Mitchel Waite © 2020

Killing Them Softly [2012]

I’ve got a strange fascination with movie trailers; I get excited in the anticipation of the online release of them to see the tone of the film. With certain summer blockbusters such as The Dark Knight and James Bond, I could watch them over and over again to experience that first time thrill of finally seeing something I’ve read development articles about for over 18 months or so. However, trailers are something in themselves, and purely made to get rear-ends into cinema seats. They’ve been harshly criticised as being the film industry’s false salesman, as well as spoiling the entire plot or funniest moments in some cases, and Killing Them Softly falls victim to this “yes man”. But damn, that Johnny Cash song was made for this film.

My perception going into the screening was that there’ll be a lot of double-crossing, larger than life characters and a big do-or-die climax typical with crime dramas. The film has some forced, choppy editing that could put some viewers off, and Brad Pitt is nowhere to be seen for the first 30 minutes. Cue boredom of some dragged-along girlfriends. Sitting behind me where two loud-mouthed Neanderthals that were clearly expecting Lock, Stock, and who were itching to see the two goons spectacularly failing in setting fire to the car.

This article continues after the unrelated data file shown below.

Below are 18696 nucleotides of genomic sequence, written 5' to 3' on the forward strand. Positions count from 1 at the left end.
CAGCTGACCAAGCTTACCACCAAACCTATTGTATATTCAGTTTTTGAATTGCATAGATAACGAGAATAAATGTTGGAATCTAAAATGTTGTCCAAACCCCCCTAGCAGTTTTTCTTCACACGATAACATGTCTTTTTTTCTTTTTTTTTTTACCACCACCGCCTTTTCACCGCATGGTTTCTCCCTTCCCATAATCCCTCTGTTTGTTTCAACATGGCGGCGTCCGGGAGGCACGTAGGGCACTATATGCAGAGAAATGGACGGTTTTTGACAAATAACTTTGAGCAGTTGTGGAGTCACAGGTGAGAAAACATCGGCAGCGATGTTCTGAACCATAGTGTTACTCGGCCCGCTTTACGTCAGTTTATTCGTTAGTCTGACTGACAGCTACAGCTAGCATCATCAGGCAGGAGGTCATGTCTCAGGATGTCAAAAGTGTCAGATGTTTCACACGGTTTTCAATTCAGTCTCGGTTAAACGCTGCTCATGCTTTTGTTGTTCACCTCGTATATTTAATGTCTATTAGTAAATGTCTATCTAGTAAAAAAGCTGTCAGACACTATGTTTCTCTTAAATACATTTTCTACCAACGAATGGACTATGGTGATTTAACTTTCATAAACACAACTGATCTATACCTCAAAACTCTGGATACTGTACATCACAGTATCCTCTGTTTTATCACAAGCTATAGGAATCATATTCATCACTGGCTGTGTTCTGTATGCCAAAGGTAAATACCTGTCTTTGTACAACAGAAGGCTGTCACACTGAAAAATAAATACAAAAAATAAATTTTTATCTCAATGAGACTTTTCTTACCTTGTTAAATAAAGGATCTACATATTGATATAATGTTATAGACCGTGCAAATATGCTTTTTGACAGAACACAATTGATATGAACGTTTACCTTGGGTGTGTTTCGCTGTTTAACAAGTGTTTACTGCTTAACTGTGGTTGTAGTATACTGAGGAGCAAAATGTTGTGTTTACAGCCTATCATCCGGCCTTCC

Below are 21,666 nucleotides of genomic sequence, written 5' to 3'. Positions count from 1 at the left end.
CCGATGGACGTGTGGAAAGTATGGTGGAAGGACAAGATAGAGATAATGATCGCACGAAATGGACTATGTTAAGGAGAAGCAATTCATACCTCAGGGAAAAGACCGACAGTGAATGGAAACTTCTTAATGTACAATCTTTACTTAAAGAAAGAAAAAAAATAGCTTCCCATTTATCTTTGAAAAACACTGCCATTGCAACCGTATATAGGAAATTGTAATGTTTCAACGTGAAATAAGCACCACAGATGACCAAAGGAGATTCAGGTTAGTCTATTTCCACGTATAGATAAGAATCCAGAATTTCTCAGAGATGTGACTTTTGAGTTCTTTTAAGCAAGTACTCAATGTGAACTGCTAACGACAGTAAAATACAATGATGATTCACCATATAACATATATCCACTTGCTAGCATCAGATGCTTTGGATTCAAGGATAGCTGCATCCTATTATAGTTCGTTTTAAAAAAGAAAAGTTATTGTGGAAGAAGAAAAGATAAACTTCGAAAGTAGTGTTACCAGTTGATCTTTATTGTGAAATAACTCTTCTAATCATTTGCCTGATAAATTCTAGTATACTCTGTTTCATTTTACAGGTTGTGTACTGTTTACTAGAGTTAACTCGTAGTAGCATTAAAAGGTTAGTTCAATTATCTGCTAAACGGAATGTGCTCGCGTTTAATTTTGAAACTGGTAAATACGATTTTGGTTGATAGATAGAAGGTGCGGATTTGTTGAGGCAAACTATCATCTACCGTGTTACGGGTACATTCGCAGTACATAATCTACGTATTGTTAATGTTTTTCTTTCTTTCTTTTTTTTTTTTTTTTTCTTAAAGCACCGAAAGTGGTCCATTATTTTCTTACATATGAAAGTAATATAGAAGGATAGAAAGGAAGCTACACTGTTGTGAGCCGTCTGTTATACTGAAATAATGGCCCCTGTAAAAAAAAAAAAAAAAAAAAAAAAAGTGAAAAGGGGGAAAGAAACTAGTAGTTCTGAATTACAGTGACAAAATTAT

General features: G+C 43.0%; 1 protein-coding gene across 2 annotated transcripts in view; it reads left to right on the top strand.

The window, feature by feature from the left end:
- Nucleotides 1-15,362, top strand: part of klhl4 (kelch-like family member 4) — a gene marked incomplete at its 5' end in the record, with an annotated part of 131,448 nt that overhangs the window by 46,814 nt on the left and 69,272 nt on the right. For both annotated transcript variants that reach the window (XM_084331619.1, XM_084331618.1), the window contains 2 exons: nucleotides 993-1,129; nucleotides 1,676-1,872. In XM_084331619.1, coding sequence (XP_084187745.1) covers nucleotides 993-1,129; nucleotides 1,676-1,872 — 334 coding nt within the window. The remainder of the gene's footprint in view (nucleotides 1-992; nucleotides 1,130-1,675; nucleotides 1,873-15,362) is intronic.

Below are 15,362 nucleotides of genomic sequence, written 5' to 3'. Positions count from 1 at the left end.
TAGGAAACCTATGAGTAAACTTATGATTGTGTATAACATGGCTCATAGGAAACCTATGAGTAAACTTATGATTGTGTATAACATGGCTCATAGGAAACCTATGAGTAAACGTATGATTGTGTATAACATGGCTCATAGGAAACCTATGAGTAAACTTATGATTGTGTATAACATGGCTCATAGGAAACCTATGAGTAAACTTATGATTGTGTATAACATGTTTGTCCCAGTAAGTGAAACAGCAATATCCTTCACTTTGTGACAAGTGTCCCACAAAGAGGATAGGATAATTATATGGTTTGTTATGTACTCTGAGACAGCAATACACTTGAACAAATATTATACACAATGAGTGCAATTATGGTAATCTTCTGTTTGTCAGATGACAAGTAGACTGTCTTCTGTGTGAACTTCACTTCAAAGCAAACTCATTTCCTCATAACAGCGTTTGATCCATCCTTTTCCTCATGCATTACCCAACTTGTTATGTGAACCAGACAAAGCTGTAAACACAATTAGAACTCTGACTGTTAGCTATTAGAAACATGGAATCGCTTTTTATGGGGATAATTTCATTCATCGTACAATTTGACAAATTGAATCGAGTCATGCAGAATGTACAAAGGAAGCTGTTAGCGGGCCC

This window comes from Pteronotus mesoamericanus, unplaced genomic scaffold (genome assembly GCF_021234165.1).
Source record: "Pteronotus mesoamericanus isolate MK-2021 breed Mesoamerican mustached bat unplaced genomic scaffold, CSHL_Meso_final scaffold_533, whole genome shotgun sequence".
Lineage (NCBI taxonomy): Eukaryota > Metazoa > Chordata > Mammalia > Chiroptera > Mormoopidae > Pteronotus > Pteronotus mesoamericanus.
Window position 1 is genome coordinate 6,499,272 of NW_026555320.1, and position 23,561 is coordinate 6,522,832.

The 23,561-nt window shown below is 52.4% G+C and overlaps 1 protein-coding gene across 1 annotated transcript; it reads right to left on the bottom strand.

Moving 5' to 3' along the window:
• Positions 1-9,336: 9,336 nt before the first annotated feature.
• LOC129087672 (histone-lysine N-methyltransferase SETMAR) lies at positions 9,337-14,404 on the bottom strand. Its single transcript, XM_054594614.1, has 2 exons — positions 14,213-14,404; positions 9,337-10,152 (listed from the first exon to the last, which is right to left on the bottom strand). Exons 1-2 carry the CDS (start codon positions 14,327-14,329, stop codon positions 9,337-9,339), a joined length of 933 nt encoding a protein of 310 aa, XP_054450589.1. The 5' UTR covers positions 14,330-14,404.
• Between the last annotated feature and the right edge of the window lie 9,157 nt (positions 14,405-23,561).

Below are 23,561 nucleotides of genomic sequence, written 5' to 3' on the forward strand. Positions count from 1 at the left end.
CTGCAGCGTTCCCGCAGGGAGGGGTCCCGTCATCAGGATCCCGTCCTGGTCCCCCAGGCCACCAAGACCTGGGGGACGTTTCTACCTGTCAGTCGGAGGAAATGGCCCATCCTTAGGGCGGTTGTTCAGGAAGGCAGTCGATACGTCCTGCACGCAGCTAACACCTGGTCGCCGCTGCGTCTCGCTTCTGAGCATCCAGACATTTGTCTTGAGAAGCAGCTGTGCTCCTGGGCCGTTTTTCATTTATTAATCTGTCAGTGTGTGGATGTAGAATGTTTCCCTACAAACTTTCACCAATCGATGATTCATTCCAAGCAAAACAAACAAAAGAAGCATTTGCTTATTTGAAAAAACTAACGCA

Perceptions aside, what I actually saw was a collection of thoroughly satisfying and impressive character studies of American cinema. Killing Them Softly is a social study disguised as a gangster film. Set against the backdrop of Obama’s road to the White House and the aftermath of the devastating Hurricane Katrina, Killing Them Softly paints harshly realistic portrait of what it is to be in America. The film’s closing dialogue sums it up perfectly. America is a business; and businesses get paid. There was a little more (somewhat) heavy-handed politics of presidential speeches from Bush and Obama than perhaps needed, which almost detracted from certain characters dialogue in places, but it ironically sets the scene very well. It was a fitting choice to update the setting of George V Higgins’ 1970s novel, Cogan’s Trade, to which this was adapted from.

Australian director Andrew Dominik is a brilliant filmmaker with his bleached visuals and Tarantino-esque dialogue, teaming up again with Brad Pitt after 2008’s The Assassination Of Jesse James. It sometimes works better when an outsider paints a picture of a country looking in, rather than an insider who will undoubtedly have certain biases and exceptions. Pitt’s and also Scoot McNairy’s performance are brilliant.

The film clearly has some issues with what it tries to be, but that could be the genius of it; it’s what you make of it. 24 hours hours after the screening, the film is still with me in my head. Killing Them Softly is a slow burner and not the gangster epic it’s made out to be, but the reward does pays off in the end.

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